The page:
570 pages, Crown Publishing, ISBN-13: 978-0517582220
David Duncan has written a full and detailed account of the life of Hernando De Soto, and although the Florida expedition that consumed the last few years of his life is what he is best (only?) remembered for, it’s interesting to see the man during his earlier life and how it made him what he was. Born in Spain in 1500, little is known about his childhood: he went to Panama as a teenaged soldier and rose quickly through the ranks, becoming a leader in the conquest of Nicaragua (one chronicler has stated that De Soto had great skill in “slaying Indians”); he went with Pizarro to Peru to conquer the Incas and then returned to Spain a very wealthy man which enabled him to attain the governorship of Cuba and the right to claim Florida where, with 600 men, he landed somewhere near Tampa Bay and began his conquest of what would later become the southeastern area of the United States.
De Soto’s methods were brutal (thus the word “Savage” in the title), though typical of the Spanish conquistadors. Natives were either a means to material riches or would be slaughtered; best would be first the one, then the other. Anyway, the expedition wandered north through Florida to the panhandle (Tallahassee is the only sure place anyone knows with certainty that De Soto actually visited, thanks to archeological finds made a few blocks from the state house) and then through the heart of Georgia and South Carolina, west through North Carolina, south through Alabama to near Montgomery, then west again through Mississippi, where on May 8, 1541, he discovered the Mississippi River, perhaps just west of present-day Walls or near Friars Point (the mouth of the river had actually been discovered and mapped by unnamed sailors decades earlier). For the next year the expedition roamed through Arkansas before turning back to the Mississippi, where De Soto died (perhaps poisoned, though Duncan admits the evidence is skimpy to non-existent) on May 21, 1542, and was entombed in the river. (In a half-page epilogue, Duncan brings the expedition, reduced by then to 300 men, safely to Mexico 18 months later.)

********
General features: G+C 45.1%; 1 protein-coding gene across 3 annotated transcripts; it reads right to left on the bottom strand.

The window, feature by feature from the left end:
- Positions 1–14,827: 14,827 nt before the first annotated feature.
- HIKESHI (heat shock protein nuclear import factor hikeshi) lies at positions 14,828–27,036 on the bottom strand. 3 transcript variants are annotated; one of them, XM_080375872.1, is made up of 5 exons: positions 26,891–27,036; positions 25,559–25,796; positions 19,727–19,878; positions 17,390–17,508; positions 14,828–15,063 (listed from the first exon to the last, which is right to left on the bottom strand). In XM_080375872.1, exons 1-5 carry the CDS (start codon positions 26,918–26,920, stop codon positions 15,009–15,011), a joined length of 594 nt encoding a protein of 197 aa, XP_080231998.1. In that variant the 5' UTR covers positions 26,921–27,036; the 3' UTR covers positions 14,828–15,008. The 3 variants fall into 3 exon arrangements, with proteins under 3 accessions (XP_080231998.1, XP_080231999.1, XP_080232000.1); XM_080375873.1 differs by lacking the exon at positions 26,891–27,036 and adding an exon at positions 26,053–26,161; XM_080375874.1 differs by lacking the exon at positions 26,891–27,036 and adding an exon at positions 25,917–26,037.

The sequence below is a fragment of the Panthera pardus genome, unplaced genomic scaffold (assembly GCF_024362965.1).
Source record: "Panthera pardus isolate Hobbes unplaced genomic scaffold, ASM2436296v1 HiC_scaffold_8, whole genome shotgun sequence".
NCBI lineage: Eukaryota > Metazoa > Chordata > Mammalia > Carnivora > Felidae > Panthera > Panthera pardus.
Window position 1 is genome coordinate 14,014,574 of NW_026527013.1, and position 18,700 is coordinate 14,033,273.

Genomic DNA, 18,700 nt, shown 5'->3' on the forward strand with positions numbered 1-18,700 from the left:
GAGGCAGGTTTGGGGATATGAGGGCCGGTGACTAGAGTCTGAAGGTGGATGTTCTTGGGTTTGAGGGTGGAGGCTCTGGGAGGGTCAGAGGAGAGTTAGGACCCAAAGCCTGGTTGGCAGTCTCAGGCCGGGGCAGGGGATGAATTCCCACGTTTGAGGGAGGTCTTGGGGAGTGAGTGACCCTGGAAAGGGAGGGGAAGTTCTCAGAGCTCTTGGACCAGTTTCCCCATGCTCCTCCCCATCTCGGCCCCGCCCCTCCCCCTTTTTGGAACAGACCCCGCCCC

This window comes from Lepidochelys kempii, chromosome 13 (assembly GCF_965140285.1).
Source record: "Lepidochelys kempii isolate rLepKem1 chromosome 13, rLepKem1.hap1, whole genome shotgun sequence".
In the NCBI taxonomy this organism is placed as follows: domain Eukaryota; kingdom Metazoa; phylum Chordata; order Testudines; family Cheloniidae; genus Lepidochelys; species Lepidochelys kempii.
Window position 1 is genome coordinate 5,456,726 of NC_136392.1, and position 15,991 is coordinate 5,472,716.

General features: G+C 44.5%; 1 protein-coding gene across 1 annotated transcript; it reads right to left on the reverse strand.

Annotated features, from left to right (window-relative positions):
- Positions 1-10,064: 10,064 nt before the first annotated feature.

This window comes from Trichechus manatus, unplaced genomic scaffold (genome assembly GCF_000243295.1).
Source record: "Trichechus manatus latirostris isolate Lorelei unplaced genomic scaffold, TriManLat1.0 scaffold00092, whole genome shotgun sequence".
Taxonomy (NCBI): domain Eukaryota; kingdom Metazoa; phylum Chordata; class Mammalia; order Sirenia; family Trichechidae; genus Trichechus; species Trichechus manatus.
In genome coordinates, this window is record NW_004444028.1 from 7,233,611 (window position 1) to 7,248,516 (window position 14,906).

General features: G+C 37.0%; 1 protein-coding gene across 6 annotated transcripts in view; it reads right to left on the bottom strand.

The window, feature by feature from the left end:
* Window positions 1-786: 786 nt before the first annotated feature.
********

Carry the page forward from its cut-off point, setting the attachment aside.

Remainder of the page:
The tragedy of this expedition, as Duncan makes clear, is not that the “material riches” so long sought after were never found, but that so many “real riches” (the rich, fertile land in particular) went unappreciated. Duncan believes that De Soto wasn’t interested in gold by then anyway (he was already fabulously wealthy); what really drove him was an insatiable ambition to be the greatest conquistador of them all. Duncan’s biography is interesting and vibrant, and offers the reader a clear picture of the man and his times. The research is thorough and wide-ranging and includes official documents and first-hand accounts. The book cleverly incorporates maps, charts, paintings, and other graphics into the text; furthermore, although it may be tempting to skip the footnotes due to the length of the text, the reader is well advised not to do so. Buried in these footnotes are clever thoughts, insights and explanations.
Duncan sees De Soto as neither a hero nor a villain, only a man consumed by the need to succeed. And in that he certainly wasn’t a unique individual in the annals of history.